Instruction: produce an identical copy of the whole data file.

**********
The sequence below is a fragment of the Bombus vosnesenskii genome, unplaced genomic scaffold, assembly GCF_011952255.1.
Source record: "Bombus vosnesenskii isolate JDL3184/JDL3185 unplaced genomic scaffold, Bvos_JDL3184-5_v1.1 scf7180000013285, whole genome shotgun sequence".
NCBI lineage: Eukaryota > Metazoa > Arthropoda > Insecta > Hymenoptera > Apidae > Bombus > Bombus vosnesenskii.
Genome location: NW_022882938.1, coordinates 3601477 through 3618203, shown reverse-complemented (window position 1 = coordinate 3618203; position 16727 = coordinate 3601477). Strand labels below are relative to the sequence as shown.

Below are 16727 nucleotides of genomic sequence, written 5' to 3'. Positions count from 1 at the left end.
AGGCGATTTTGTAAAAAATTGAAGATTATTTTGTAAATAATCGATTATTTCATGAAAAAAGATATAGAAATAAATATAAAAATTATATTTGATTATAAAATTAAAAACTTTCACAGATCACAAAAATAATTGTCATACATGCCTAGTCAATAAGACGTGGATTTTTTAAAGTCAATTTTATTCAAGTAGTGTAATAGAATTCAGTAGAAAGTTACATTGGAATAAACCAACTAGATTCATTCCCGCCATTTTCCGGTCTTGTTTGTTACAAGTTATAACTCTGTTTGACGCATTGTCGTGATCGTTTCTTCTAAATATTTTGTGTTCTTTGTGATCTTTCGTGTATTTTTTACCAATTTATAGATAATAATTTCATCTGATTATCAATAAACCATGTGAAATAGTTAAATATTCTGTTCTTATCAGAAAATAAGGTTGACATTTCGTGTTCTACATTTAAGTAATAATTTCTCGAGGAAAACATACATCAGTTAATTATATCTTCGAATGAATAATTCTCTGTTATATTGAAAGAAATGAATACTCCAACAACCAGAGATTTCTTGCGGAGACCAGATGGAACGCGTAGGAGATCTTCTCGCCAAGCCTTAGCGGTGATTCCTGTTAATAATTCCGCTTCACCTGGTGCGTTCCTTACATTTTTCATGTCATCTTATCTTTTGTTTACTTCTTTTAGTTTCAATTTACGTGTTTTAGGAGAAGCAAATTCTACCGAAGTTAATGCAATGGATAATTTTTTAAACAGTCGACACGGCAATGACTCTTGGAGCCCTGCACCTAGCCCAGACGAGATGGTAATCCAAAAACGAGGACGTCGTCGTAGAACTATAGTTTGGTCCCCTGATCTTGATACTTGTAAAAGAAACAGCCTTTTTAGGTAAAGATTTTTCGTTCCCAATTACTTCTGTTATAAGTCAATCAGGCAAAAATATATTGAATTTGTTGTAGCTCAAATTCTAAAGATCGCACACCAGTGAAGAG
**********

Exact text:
The sequence below is a fragment of the Bombus vosnesenskii genome, unplaced genomic scaffold, assembly GCF_011952255.1.
Source record: "Bombus vosnesenskii isolate JDL3184/JDL3185 unplaced genomic scaffold, Bvos_JDL3184-5_v1.1 scf7180000013285, whole genome shotgun sequence".
NCBI lineage: Eukaryota > Metazoa > Arthropoda > Insecta > Hymenoptera > Apidae > Bombus > Bombus vosnesenskii.
Genome location: NW_022882938.1, coordinates 3601477 through 3618203, shown reverse-complemented (window position 1 = coordinate 3618203; position 16727 = coordinate 3601477). Strand labels below are relative to the sequence as shown.

Below are 16727 nucleotides of genomic sequence, written 5' to 3'. Positions count from 1 at the left end.
AGGCGATTTTGTAAAAAATTGAAGATTATTTTGTAAATAATCGATTATTTCATGAAAAAAGATATAGAAATAAATATAAAAATTATATTTGATTATAAAATTAAAAACTTTCACAGATCACAAAAATAATTGTCATACATGCCTAGTCAATAAGACGTGGATTTTTTAAAGTCAATTTTATTCAAGTAGTGTAATAGAATTCAGTAGAAAGTTACATTGGAATAAACCAACTAGATTCATTCCCGCCATTTTCCGGTCTTGTTTGTTACAAGTTATAACTCTGTTTGACGCATTGTCGTGATCGTTTCTTCTAAATATTTTGTGTTCTTTGTGATCTTTCGTGTATTTTTTACCAATTTATAGATAATAATTTCATCTGATTATCAATAAACCATGTGAAATAGTTAAATATTCTGTTCTTATCAGAAAATAAGGTTGACATTTCGTGTTCTACATTTAAGTAATAATTTCTCGAGGAAAACATACATCAGTTAATTATATCTTCGAATGAATAATTCTCTGTTATATTGAAAGAAATGAATACTCCAACAACCAGAGATTTCTTGCGGAGACCAGATGGAACGCGTAGGAGATCTTCTCGCCAAGCCTTAGCGGTGATTCCTGTTAATAATTCCGCTTCACCTGGTGCGTTCCTTACATTTTTCATGTCATCTTATCTTTTGTTTACTTCTTTTAGTTTCAATTTACGTGTTTTAGGAGAAGCAAATTCTACCGAAGTTAATGCAATGGATAATTTTTTAAACAGTCGACACGGCAATGACTCTTGGAGCCCTGCACCTAGCCCAGACGAGATGGTAATCCAAAAACGAGGACGTCGTCGTAGAACTATAGTTTGGTCCCCTGATCTTGATACTTGTAAAAGAAACAGCCTTTTTAGGTAAAGATTTTTCGTTCCCAATTACTTCTGTTATAAGTCAATCAGGCAAAAATATATTGAATTTGTTGTAGCTCAAATTCTAAAGATCGCACACCAGTGAAGAG